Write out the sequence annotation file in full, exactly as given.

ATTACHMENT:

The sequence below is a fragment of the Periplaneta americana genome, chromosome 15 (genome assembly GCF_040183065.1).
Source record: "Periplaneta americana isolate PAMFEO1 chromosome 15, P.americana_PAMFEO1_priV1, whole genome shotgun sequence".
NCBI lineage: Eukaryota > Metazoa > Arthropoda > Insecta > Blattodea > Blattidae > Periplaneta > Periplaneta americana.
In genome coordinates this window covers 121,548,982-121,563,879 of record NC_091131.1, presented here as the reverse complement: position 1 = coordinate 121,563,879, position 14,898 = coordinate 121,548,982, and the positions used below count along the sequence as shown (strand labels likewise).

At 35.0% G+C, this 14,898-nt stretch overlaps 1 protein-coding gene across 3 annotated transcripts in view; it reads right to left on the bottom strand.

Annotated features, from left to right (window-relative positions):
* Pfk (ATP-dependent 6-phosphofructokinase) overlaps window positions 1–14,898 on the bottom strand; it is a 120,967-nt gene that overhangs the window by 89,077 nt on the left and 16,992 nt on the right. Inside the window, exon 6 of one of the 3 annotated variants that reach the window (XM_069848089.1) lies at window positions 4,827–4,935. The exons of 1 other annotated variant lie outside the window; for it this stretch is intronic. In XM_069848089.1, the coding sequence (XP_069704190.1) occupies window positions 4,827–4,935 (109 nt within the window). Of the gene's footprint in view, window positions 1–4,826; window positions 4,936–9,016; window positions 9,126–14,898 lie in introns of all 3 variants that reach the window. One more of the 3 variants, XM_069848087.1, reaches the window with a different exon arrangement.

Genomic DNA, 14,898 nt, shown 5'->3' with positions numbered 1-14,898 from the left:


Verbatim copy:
The sequence below is a fragment of the Periplaneta americana genome, chromosome 15 (genome assembly GCF_040183065.1).
Source record: "Periplaneta americana isolate PAMFEO1 chromosome 15, P.americana_PAMFEO1_priV1, whole genome shotgun sequence".
NCBI lineage: Eukaryota > Metazoa > Arthropoda > Insecta > Blattodea > Blattidae > Periplaneta > Periplaneta americana.
In genome coordinates this window covers 121,548,982-121,563,879 of record NC_091131.1, presented here as the reverse complement: position 1 = coordinate 121,563,879, position 14,898 = coordinate 121,548,982, and the positions used below count along the sequence as shown (strand labels likewise).

At 35.0% G+C, this 14,898-nt stretch overlaps 1 protein-coding gene across 3 annotated transcripts in view; it reads right to left on the bottom strand.

Annotated features, from left to right (window-relative positions):
* Pfk (ATP-dependent 6-phosphofructokinase) overlaps window positions 1–14,898 on the bottom strand; it is a 120,967-nt gene that overhangs the window by 89,077 nt on the left and 16,992 nt on the right. Inside the window, exon 6 of one of the 3 annotated variants that reach the window (XM_069848089.1) lies at window positions 4,827–4,935. The exons of 1 other annotated variant lie outside the window; for it this stretch is intronic. In XM_069848089.1, the coding sequence (XP_069704190.1) occupies window positions 4,827–4,935 (109 nt within the window). Of the gene's footprint in view, window positions 1–4,826; window positions 4,936–9,016; window positions 9,126–14,898 lie in introns of all 3 variants that reach the window. One more of the 3 variants, XM_069848087.1, reaches the window with a different exon arrangement.

Genomic DNA, 14,898 nt, shown 5'->3' with positions numbered 1-14,898 from the left: